How To Dry Flowers & Leaves


Drying a flower is a process of retaining a flower's color and a portion of the fragrance for year-round display. Drying preserves the flower for much longer than placing it into a vase and keeping it temporarily alive with water and sugar. Drying flowers does not require any specialized equipment and is inexpensive--anyone with a flower garden and a dry, dark place to hang their flowers can do it.

Step 1

Cut flowers from the garden when they are still partially closed, recommends the University of Missouri Extension. Drying flowers continue to open as they dry.

Step 2

Remove any foliage from the stems of the flowers.

Step 3

Tie the flowers in a loose bundle, says the Maryland Cooperative Extension, and wrap with a rubber band.

Step 4

Hand the flowers upside-down using the string in a dry room where the flowers are not exposed to direct sunlight, such as an attic, closet or furnace room. Leave the flowers to dry for 2 to 3 weeks until they are thoroughly dried.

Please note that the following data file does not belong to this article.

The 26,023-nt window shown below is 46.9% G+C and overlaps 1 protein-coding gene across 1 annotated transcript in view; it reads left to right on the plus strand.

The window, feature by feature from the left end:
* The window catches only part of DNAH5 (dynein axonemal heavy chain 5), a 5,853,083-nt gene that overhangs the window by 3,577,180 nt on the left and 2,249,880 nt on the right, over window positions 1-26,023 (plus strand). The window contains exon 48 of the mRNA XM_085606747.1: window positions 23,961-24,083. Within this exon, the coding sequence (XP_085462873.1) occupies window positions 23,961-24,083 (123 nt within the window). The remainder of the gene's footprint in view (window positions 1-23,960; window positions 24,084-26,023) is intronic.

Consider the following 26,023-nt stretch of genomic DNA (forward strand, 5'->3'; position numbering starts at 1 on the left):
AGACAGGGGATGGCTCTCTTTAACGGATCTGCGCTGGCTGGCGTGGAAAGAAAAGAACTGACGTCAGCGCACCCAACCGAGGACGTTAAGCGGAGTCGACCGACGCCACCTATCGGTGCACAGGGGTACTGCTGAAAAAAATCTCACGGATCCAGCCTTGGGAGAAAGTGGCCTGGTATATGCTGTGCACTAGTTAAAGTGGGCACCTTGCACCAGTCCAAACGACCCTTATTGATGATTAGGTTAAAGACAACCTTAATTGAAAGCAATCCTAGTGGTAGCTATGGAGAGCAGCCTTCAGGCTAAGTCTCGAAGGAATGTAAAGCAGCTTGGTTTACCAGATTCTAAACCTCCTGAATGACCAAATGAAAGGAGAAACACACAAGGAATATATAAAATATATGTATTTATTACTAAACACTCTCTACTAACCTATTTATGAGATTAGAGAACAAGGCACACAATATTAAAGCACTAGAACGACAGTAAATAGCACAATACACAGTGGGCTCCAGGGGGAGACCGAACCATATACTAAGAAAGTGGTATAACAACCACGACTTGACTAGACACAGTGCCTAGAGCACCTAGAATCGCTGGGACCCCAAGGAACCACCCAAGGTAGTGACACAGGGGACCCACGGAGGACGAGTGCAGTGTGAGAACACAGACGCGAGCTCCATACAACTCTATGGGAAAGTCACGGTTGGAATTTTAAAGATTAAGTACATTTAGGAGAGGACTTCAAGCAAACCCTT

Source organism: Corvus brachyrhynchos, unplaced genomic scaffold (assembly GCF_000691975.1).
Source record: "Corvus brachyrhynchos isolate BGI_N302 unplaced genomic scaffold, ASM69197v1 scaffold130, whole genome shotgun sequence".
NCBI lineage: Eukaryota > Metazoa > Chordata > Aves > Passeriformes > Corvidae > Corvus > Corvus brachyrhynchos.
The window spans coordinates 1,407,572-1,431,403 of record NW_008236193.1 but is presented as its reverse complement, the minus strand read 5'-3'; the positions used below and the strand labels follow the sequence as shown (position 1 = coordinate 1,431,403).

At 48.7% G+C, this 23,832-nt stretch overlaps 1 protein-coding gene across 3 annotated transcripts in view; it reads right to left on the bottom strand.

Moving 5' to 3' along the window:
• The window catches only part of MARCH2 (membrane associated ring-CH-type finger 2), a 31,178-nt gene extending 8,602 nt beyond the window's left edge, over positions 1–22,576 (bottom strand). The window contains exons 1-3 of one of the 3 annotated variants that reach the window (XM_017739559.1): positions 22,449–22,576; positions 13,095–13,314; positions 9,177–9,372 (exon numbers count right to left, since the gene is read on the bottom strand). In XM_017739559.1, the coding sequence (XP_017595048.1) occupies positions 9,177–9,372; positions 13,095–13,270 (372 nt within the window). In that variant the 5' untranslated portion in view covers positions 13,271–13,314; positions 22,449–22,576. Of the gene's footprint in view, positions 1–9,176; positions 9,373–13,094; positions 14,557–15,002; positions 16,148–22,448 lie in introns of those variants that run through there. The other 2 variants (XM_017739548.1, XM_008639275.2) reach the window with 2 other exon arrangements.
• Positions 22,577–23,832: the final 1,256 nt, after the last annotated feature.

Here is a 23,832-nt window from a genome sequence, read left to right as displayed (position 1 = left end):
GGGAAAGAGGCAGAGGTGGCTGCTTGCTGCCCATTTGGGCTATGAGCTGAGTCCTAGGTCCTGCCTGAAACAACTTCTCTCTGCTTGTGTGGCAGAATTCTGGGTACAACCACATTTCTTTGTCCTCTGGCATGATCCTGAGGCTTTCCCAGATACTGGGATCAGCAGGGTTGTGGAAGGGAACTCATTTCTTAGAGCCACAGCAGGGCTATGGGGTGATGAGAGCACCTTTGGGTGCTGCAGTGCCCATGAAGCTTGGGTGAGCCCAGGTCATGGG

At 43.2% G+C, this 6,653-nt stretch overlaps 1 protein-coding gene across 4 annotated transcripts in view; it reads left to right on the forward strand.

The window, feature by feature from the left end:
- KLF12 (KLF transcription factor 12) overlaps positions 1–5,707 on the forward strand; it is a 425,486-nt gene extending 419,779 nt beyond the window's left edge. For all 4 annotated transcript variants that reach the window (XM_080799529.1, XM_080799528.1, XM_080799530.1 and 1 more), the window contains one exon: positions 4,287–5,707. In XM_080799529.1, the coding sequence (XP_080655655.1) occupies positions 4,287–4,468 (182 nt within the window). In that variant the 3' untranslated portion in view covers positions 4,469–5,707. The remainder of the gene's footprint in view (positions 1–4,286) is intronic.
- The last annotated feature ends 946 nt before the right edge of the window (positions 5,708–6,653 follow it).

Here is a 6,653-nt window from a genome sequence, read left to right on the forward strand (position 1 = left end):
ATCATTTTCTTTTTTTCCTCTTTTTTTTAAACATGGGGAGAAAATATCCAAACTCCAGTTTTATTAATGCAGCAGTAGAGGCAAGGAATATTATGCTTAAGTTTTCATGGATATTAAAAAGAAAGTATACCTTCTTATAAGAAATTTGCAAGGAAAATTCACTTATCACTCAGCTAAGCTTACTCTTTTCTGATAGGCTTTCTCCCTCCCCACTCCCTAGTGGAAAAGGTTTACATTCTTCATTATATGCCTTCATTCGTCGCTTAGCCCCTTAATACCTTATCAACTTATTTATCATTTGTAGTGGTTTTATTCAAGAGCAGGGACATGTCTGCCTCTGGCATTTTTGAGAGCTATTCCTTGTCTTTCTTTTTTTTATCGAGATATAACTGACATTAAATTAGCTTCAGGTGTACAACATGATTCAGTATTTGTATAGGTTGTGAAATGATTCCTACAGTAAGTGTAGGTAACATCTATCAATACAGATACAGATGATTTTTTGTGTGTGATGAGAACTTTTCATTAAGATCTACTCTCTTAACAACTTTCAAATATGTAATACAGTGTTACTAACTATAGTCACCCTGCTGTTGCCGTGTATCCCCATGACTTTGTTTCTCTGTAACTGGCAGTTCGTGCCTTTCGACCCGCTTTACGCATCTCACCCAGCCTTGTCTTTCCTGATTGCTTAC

Things You'll Need

  • String
  • Knife or scissors
  • Dark and dry room


  • Clemson State University: Drying Flowers
  • University of Missouri Extension: Drying Flowers and Foliage for Arrangements
  • Maryland Cooperative Extension: Preserving Flowers and Leaves
Keywords: drying flowers leaves, preserving flowers, dried flowers, dry flowers, preserve flower, preserve leaf

About this Author

Cleveland Van Cecil is a freelancer writer specializing in technology. He has been a freelance writer for three years and has published extensively on, writing articles on subjects as diverse as boat motors and hydroponic gardening. Van Cecil has a Bachelor of Arts in liberal arts from Baldwin-Wallace College.